After my two year stint as a backpacker, blogger and lover of design around the world, I hung up my backpack and came home to build a career. I think that all the time I spent in hotels and hostels gave me a huge appreciation for the concept of “home away from home” and I knew that I could have a great impact on helping other travelers find a bit of comfort in the world when they needed it as a hospitality designer.

The St. Anthony Hotel, San Antonio, Texas

The St. Anthony Hotel, San Antonio, Texas – Courtesy of Starwood Luxury Collection

Do you have any specific areas of specialization with regards to interior design?

I believe that a good designer can see what any space needs and meet those expectations in terms of design as well as return on investment, and I like to think that I am one of those designers. I wouldn’t say that I necessarily have a specialization, but I do have a favorite. Thus far in my career I have had some amazing opportunities to work on historical property renovations and I have to say they have been my favorite so far. I have a real penchant for classic interior elements and the sophisticated style of days gone by and I love the challenge of restoring and reckoning back to those elements while bringing a space into a more modern aesthetic. That juxtaposition is, I think, one of the most harmonious there is—if done properly.

I spent a year working on the public spaces of The St. Anthony Hotel in San Antonio, Texas, built in 1909 and originally designed by Dorothy Draper. This project was so challenging but so incredibly fun because every day new layers would crop up, gorgeous Mexican tile flooring under laminate boards, original wallpaper under floated tile, and on and on. It was a constant redesign process but, in the end, it became one of my favorite projects I’ve ever worked on.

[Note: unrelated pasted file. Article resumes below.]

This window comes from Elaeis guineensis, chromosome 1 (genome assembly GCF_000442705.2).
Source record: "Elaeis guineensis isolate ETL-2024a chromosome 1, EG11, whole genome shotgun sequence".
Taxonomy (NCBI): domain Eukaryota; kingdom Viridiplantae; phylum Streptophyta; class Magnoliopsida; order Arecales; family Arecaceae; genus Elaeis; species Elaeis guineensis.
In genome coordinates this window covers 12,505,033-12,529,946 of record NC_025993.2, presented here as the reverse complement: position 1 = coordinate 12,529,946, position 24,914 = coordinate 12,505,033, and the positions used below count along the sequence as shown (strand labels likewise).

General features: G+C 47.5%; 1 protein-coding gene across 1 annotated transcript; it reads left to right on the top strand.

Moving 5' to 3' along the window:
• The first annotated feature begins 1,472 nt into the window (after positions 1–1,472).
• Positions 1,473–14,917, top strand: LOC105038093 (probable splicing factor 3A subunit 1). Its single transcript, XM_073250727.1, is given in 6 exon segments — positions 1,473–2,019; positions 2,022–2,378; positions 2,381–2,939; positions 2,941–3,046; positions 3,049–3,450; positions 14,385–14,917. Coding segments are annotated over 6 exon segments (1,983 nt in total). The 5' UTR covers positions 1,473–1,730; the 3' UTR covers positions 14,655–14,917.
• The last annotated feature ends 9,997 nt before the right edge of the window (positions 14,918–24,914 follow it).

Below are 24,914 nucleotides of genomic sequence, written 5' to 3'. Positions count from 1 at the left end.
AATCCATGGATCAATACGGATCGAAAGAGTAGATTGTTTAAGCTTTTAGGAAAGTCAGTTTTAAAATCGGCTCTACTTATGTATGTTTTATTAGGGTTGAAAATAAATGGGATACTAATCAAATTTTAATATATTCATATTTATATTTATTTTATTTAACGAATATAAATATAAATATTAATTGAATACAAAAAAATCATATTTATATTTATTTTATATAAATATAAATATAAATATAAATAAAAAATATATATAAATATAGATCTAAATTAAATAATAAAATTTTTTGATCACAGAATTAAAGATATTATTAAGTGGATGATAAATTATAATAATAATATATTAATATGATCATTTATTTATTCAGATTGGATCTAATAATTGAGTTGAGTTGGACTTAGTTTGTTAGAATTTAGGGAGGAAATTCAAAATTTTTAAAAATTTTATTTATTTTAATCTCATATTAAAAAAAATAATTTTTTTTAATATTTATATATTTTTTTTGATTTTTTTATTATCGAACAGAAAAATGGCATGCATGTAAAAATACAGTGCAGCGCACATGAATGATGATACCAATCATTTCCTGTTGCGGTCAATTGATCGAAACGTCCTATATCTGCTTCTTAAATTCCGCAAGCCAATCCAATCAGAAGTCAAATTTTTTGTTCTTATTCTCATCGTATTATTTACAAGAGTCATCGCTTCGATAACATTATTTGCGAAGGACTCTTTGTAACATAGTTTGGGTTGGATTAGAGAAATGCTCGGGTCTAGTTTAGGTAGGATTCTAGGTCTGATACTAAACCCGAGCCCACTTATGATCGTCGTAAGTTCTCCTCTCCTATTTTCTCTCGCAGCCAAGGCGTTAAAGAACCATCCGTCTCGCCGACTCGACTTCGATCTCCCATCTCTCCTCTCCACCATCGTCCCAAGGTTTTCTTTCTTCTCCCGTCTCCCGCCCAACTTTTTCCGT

Super Chix

Super Chix – Credit: Jenifer M Baker Photography

What other creative skills/services do you provide? Do you design furniture or other products, etc.?

​I have been considered a ‘jill-of-all-trades’, I think. I’ve had my hands in pretty much every element of design and still try to maintain that kind of one-stop-shop set of skills. My undergraduate degrees are in both photography and electronic media arts design, which is sort of a mix of graphic design and videography, and those skills have taken me through many years of freelance work. I’ve also always been a writer at heart, which I think comes from my very eloquent English Lit major turned physician father, and that skill has provided me so many opportunities. In addition to working for Studio 11 Design as an interior designer, I also help run the marketing department and write most of the narratives for our new projects in collaboration with other designers. It’s so rewarding to me to be able to take someone’s vision and transcribe it into a story that helps put the client in the space. I have a busy mind and have always kept a freelance business along side my work as a professional designer. I currently have clients for whom I run online marketing campaigns, design brand identity packages and manage websites or print design work.​

Super Chix

Super Chix – Credit: Jenifer M Baker Photography

What do you love most about your current job(s)? What most inspires you about certain projects?​

I would get very bored if I did the same thing every day, but I also crave stability, and I think being a designer has provided me the opportunity to meet both of those requirements. Now that I’m living in the UK, I think my inspiration levels have majorly increased, obviously because of the huge amount of history surrounding me, but also because it’s given me the opportunity to get out from behind the computer, which I think is crucial to staying relevant. ​